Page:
# A tough problem about perfect squares

• Apr 19th 2010, 07:24 AM
elim
A tough problem about perfect squares
Sorry not sure if a post of the same problem already there...

Let $\displaystyle x,y,z \in \mathbf{N}^+$, then
$\displaystyle (xy+1)(yz+1)(zx+1)$ is a perfect square if and only if $\displaystyle xy+1,yz+1,zx+1$ are all perfect squares.
• Apr 19th 2010, 11:49 AM
Bacterius
The statement is wrong. It is not an "if and only if" condition. Take $\displaystyle x = 3, y = 2, z = 12$, the two first factors are not perfect squares but the expression is a perfect square.

Anyway, assuming it is an "if" condition (if the three factors are perfect square then the expression is a perfect square) it is easy to show by using the property that the product of two or more squares is a square.
• Apr 19th 2010, 01:41 PM
tonio
Quote:

Originally Posted by Bacterius
The statement is wrong. It is not an "if and only if" condition. Take $\displaystyle x = 3, y = 2, z = 12$, the two first factors are not perfect squares but the expression is a perfect square.

$\displaystyle xy+1=6+1=7\,,\,yz+1=24+1=25\,,\,zx+1=36+1=37$ , but $\displaystyle (xy+1)(yz+1)(zx+1)=7\cdot 25\cdot 37$ is not a perfect square...

Tonio

Anyway, assuming it is an "if" condition (if the three factors are perfect square then the expression is a perfect square) it is easy to show by using the property that the product of two or more squares is a square.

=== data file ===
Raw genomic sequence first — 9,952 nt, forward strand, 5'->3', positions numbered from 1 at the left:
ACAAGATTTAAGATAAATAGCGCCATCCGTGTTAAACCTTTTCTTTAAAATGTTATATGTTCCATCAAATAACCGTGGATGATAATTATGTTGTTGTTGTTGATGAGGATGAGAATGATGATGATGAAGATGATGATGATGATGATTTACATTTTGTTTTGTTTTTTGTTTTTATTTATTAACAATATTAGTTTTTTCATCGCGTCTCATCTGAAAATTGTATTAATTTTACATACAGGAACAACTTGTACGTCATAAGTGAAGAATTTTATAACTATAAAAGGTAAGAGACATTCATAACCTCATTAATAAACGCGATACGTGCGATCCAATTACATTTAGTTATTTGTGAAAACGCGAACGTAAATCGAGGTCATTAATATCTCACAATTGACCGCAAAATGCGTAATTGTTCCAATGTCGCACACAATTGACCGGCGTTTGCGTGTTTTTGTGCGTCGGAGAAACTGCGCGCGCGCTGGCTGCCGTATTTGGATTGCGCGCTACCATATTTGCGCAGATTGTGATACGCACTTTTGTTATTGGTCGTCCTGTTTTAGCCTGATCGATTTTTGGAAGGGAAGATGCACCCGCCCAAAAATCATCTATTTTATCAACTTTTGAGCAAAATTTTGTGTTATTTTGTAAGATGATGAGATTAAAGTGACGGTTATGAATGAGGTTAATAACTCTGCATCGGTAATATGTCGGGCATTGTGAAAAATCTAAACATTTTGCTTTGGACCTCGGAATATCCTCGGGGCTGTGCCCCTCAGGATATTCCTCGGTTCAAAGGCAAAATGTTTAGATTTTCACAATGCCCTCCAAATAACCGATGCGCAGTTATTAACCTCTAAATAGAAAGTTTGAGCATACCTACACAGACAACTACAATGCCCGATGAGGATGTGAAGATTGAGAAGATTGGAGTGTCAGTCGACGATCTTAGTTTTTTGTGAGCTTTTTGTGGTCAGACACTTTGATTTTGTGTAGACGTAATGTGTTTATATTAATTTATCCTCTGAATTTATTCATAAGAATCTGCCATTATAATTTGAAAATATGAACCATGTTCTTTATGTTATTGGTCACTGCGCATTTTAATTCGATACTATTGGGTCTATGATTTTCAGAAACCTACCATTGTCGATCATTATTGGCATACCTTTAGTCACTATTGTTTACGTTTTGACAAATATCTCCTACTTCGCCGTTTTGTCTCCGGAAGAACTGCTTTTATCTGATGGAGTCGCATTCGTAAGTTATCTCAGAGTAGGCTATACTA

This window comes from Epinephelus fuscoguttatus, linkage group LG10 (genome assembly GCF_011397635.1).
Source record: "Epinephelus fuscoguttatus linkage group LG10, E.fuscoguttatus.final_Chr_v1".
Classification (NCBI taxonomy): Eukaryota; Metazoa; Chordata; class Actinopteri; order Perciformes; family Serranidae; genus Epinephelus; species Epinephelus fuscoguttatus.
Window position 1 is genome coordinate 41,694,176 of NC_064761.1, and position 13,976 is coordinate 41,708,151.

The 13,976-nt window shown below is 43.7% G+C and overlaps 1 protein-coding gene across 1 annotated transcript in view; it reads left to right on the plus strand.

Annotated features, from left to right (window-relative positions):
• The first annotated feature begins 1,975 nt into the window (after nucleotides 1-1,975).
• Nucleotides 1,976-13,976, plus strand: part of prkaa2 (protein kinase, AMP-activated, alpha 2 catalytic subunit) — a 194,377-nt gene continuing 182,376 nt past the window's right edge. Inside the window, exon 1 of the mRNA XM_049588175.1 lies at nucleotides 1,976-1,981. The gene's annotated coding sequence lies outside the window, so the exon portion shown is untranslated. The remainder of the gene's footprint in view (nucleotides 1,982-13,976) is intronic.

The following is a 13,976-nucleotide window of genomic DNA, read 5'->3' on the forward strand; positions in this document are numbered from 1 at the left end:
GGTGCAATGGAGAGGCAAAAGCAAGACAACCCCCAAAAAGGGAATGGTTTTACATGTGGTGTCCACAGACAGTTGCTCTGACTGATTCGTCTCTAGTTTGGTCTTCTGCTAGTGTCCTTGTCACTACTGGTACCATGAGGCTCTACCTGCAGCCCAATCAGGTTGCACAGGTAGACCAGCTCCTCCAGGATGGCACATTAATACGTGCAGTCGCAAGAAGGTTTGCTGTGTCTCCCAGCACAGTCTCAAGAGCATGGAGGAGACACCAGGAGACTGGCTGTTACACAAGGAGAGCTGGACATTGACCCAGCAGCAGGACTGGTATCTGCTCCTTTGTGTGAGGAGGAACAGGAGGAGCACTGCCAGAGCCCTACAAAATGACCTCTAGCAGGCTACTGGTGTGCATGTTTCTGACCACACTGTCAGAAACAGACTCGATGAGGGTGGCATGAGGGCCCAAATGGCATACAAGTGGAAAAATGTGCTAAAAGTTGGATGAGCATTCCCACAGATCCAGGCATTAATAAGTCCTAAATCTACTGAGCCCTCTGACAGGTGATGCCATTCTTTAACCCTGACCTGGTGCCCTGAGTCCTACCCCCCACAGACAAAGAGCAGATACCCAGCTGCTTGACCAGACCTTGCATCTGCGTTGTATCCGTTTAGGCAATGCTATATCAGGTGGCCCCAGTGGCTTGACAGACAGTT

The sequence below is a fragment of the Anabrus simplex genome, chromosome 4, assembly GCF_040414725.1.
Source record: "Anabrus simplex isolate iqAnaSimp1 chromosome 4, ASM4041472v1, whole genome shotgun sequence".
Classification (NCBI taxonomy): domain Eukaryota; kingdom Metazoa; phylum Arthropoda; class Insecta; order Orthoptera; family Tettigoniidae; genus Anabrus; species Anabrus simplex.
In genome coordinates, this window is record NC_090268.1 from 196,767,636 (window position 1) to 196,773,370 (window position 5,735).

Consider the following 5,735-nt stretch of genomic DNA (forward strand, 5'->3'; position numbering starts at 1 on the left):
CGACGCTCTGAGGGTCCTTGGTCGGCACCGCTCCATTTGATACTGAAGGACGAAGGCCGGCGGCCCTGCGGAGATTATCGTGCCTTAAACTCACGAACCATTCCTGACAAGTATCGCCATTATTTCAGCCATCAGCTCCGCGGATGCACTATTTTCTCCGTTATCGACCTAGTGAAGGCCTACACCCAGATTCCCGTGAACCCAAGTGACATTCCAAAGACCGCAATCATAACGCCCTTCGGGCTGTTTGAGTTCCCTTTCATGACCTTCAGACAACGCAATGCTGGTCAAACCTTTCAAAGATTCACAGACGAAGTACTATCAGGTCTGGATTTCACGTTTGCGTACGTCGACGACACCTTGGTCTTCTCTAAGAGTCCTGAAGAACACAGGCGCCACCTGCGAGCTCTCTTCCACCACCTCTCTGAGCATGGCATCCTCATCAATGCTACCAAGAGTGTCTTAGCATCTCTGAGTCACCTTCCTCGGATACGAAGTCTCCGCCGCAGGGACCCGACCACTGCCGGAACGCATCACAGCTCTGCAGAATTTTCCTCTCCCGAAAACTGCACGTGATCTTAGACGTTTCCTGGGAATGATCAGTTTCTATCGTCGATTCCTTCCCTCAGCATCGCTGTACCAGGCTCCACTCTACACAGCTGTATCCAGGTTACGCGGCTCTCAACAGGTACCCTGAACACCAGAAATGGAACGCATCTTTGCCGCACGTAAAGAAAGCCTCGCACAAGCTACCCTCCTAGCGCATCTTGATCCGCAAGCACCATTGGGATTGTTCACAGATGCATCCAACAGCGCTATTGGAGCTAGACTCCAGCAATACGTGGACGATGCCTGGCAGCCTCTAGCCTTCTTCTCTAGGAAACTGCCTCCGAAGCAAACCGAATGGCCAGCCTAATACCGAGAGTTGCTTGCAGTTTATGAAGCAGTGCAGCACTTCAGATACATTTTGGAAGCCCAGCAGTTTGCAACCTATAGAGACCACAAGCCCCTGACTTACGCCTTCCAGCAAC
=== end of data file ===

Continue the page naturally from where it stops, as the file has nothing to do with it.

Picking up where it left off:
.
• Apr 19th 2010, 03:03 PM
elim
The statement should be true but I don't get a complete proof for it. see here
• Apr 19th 2010, 07:54 PM
Bacterius
You are right Tonio, this counterexample was flawed. Sorry
• Apr 20th 2010, 02:54 AM
tonio
Quote:

Originally Posted by elim
The statement should be true but I don't get a complete proof for it. see here

If you're studying in some (more ore less decent) university then they either have the article in question in the maths library or else they've a subscription to Jstore. Use them.

The theorem being proved in that paper doesn't look hard but it does seem to be way too involved in all kinds of calculations.

Tonio
• Apr 20th 2010, 03:25 AM
Bacterius
I don't get where your problem is. The proof to this statement is trivial. Just use the theorem that the product of perfect squares is a perfect square. Do you have to prove this too ?
• Apr 20th 2010, 03:36 AM
undefined
Quote:

Originally Posted by Bacterius
I don't get where your problem is. The proof to this statement is trivial. Just use the theorem that the product of perfect squares is a perfect square. Do you have to prove this too ?

Seems to me that only takes care of the "if" part but not the "only if."
• Apr 20th 2010, 03:48 AM
Bacterius
Quote:

Originally Posted by undefined
Seems to me that only takes care of the "if" part but not the "only if."

I've got to be tired today. Well, I've spammed this thread enough, sorry for everything. Gotta get some sleep :(